Michigan State Defensive Coordinator Pat Narduzzi Sits Happily With His Linebackers

With the loss of Greg Jones, Mark Dantonio and his LB group are fine.  Photo courtesy of Troy Benoit.
With the loss of Greg Jones, Mark Dantonio and his LB group are fine. Photo courtesy of Troy Benoit.

Michigan State's linebacker situation: Will it be a problem?

Greg Jones leaving Michigan State, er, graduating, was something everybody anticipated. Lucky for the fans of the green and white, MSU's coachng staff was thinking about the ramifications years ago.

That was, of course, why they recruited players like Max Bullough and TyQuan Hammock and Denicos Allen to one day become the new faces of the middle of the defense. It's never easy replacing a player like Jones, and it's harder when he is an All-American and one of the best Spartans to put on a uniform in the last 15 years.

Talent is abundant in high school football locker rooms across the country, although excelling at different levels — from high school to college, college to the pros — takes more than a good 40-yard-dash time or bench-pressing two times your weight. Coaches want to see leadership qualities, players taking charge and accepting responsibility for their roles on and off the field. The Spartans' current crop of linebackers is making strides towards reaching that next level and replacing what left with Jones.

“You know what, Max Bullough has done a tremendous job, so has TyQuan Hammock at the middle linebacker spot (in terms of accepting leadership roles)," defensive coordinator Pat Narduzzi said. "It will be a battle going into fall camp. The nice thing is there’s two good guys there to compete for Greg Jones, who’s a tremendous player, and we’ll see what those two guys do. It will be nip and tuck and they’ll be going into the summer going, ‘Whose (job) is it?’ They’ll be bitin’ and scratchin’ to see who’ll be the guy.”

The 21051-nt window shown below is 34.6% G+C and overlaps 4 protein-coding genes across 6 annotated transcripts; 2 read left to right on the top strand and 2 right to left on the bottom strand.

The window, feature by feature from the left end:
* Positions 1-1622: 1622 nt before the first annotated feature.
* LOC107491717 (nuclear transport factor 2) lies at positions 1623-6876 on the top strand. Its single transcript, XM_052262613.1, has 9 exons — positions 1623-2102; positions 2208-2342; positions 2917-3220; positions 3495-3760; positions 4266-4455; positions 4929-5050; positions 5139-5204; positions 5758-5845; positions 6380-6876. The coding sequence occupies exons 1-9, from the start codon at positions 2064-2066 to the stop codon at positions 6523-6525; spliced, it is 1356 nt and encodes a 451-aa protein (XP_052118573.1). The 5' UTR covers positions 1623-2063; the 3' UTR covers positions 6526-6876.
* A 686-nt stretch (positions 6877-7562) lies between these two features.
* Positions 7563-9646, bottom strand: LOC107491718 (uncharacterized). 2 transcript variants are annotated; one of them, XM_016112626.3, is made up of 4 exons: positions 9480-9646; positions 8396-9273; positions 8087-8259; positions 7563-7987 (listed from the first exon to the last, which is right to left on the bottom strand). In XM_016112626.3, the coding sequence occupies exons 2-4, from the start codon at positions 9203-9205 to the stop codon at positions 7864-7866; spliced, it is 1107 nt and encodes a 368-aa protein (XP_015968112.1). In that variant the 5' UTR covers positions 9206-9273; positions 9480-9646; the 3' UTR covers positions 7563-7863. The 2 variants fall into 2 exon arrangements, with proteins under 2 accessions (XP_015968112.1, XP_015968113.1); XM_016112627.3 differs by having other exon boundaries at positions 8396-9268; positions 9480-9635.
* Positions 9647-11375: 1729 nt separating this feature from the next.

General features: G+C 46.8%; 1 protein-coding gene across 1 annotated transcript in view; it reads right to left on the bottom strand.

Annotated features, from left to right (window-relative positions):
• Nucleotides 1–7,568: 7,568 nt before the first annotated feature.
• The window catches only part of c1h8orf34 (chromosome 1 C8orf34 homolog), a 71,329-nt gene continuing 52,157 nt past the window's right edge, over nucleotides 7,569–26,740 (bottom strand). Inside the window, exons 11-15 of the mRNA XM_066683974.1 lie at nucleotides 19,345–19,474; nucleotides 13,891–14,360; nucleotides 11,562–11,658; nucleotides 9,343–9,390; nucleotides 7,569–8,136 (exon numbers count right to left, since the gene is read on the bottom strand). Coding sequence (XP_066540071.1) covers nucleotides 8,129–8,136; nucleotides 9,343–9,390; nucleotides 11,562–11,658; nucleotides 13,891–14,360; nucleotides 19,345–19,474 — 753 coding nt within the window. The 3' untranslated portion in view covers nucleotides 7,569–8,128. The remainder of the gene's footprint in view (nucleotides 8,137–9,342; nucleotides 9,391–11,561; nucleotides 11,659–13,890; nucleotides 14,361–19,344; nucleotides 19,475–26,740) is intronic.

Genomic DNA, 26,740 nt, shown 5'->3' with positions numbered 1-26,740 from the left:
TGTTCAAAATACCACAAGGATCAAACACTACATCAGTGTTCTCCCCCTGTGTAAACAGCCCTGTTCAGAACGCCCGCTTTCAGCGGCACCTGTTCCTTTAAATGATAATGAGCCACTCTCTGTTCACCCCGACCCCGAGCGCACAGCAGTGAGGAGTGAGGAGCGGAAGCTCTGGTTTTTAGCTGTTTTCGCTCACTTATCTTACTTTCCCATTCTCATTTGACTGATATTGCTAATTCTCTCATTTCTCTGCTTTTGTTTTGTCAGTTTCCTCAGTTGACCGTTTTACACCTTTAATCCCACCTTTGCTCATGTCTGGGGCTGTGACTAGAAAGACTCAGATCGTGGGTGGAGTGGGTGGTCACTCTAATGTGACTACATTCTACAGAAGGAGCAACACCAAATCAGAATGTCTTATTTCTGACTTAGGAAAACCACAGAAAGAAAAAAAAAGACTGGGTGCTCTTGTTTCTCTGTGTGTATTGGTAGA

As Narduzzi stated, it now becomes a waiting game for the linebackers to see who will be on the field come fall. The aforementioned players vying for starting jobs will have to keep their spring progression going into the summer, all the way into the fall when the real fun begins. They are still young players but seem to have good heads on their shoulders and hopefully will stay focused on the real task at hand: winning another Big Ten championship.

Figuring out which players will be battling every Saturday is another story.

Narduzzi wouldn't say much in the post-spring game presser, not even hinting at players who currently look like surefire locks to play the majority of snaps. Maybe it's one of those "chess decisions" in which coaches don't want to give anything away to their opponents, or maybe the staff doesn't want to point out starters and have them get too high on themselves. Or, maybe, he honestly just doesn't know at this point.

“There’s a bunch of guys," Narduzzi said. "There’s Chris Norman, who didn’t play this spring. Boy, does he look good. (MSU's strength and Conditioning) coach (Ken) Mannie scoffed at him in the weight room. Without getting spring ball (Norman’s) had the chance to get cut up.

"And I just talked to the puppies in the next class and told them that two of you gotta play. You look at the outside linebacker spot, you got Denicos (Allen), Steve Gardiner, and all those freshmen coming in. There’s gonna be a lot of competition and we’ll find out in the opener in September.”

It should be interesting to see who comes out of the dog days of summer to start on brisk Saturdays in the fall.